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The Lead

The ACA Has Directly Impacted Medical Innovations

December 19, 2014 8:23 am | by Sean Fenske, Editor-in-Chief | ODU-USA, Inc. | Blogs | Comments

In my opinion, the Affordable Care Act has held back new research and potential technology breakthroughs that could benefit patients worldwide. Within the past year, I have experienced device manufacturers moving their operations overseas due to the...

Amputee Makes History with APL's Modular Prosthetic Limb

December 18, 2014 8:43 pm | by Johns Hopkins University | News | Comments

A Colorado man made history at the Johns Hopkins University Applied Physics Laboratory...

3Q: Hacking Ebola Health Care

December 18, 2014 8:32 pm | by MIT | News | Comments

Bryan Ranger, a third-year doctoral student in the Harvard-MIT Health Sciences and...

Run Deep: Pulsing Magnetic Fields Focus Nano-Particles to Deep Targets

December 18, 2014 8:08 pm | by University of Maryland | News | Comments

Recent efforts between the University of Maryland and Bethesda-based Weinberg Medical...

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New Technology Advances Eye Tracking as Biomarker for Brain Function and Brain Injury

December 17, 2014 10:39 pm | by NYU Langone Medical Center / New York University School of Medicine | News | Comments

Researchers at NYU Langone Medical Center have developed new technology that can assess the location and impact of a brain injury merely by tracking the eye movements of patients as they watch music videos for less than four minutes, according to a study...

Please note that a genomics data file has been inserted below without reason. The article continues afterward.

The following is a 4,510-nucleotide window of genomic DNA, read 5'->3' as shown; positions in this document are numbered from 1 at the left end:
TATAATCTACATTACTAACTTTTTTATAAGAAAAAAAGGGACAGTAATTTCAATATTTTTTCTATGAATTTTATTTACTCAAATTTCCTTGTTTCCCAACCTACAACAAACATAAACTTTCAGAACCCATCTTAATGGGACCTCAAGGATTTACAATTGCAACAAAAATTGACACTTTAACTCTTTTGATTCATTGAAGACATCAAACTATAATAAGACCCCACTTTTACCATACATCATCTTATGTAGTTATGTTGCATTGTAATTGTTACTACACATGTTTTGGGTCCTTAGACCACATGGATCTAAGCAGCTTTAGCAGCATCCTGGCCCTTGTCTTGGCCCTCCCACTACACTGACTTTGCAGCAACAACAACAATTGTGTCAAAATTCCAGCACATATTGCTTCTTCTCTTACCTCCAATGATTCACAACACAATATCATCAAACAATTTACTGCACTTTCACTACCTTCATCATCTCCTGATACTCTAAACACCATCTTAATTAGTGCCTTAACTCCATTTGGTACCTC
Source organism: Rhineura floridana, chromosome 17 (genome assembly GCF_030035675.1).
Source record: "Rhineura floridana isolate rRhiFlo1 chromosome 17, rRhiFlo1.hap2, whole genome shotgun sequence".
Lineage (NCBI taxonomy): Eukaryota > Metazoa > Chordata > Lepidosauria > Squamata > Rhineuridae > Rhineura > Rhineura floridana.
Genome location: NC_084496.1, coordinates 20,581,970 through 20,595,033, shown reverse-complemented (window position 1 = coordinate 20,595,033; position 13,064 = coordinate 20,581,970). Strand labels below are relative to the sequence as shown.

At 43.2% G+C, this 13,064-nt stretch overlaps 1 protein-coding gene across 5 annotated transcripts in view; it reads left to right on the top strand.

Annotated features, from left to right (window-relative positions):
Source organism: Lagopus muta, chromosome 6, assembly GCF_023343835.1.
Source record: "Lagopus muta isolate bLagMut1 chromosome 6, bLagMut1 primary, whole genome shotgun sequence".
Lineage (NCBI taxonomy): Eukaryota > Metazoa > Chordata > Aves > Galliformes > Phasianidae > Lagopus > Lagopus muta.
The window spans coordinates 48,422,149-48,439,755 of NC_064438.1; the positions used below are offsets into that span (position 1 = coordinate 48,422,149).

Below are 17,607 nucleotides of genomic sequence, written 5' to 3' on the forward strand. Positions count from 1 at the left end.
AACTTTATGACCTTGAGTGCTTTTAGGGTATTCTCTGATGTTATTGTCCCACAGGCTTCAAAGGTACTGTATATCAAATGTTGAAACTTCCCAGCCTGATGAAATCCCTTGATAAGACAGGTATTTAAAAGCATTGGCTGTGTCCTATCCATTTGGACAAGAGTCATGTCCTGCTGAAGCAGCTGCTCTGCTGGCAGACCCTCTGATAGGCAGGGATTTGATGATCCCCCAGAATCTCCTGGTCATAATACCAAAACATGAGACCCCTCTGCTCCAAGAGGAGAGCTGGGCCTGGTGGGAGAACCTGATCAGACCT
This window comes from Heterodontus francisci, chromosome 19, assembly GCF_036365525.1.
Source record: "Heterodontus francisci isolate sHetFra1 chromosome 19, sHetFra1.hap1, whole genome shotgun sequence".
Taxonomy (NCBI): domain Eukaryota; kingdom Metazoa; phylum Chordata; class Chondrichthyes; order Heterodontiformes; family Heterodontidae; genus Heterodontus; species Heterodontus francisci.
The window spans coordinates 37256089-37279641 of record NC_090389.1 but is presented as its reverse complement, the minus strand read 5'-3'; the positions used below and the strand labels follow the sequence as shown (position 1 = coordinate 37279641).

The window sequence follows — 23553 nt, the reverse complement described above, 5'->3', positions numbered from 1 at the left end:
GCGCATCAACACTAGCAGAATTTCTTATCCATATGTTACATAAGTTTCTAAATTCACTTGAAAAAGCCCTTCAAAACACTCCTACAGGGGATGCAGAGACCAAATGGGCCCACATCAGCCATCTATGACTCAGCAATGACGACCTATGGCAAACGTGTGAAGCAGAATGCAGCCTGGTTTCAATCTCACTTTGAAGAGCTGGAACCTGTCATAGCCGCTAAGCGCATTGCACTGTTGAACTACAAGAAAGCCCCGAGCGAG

Lens-Free Microscope Can Detect Cancer at the Cellular Level

December 17, 2014 9:58 pm | by UCLA | News | Comments

UCLA researchers have developed a lens-free microscope that can be used to detect the presence of cancer or other cell-level abnormalities with the same accuracy as larger and more expensive optical microscopes. The invention could lead to less expensive and more portable technology...

Wirelessly Charged Microchip Expands Opportunities for Implantables

December 17, 2014 9:51 pm | by Melissa Barnes, Associate Editor | Articles | Comments

In their quest to integrate microchip technology with internal medical devices, a team of Stanford engineers, led by Professor Ada Poon, and John Ho, electrical engineering student, have invented a groundbreaking solution for wirelessly charging devices implanted in the body...

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Key Method for Manipulating Cells in Engineered Tissues Developed

December 17, 2014 9:33 pm | by Carnegie Mellon | News | Comments

Carnegie Mellon University Professor Adam Feinberg and his colleagues have developed a new method to control how cells organize themselves on surfaces, a key process required for building and interfacing muscle tissue with medical devices such as coronary stents...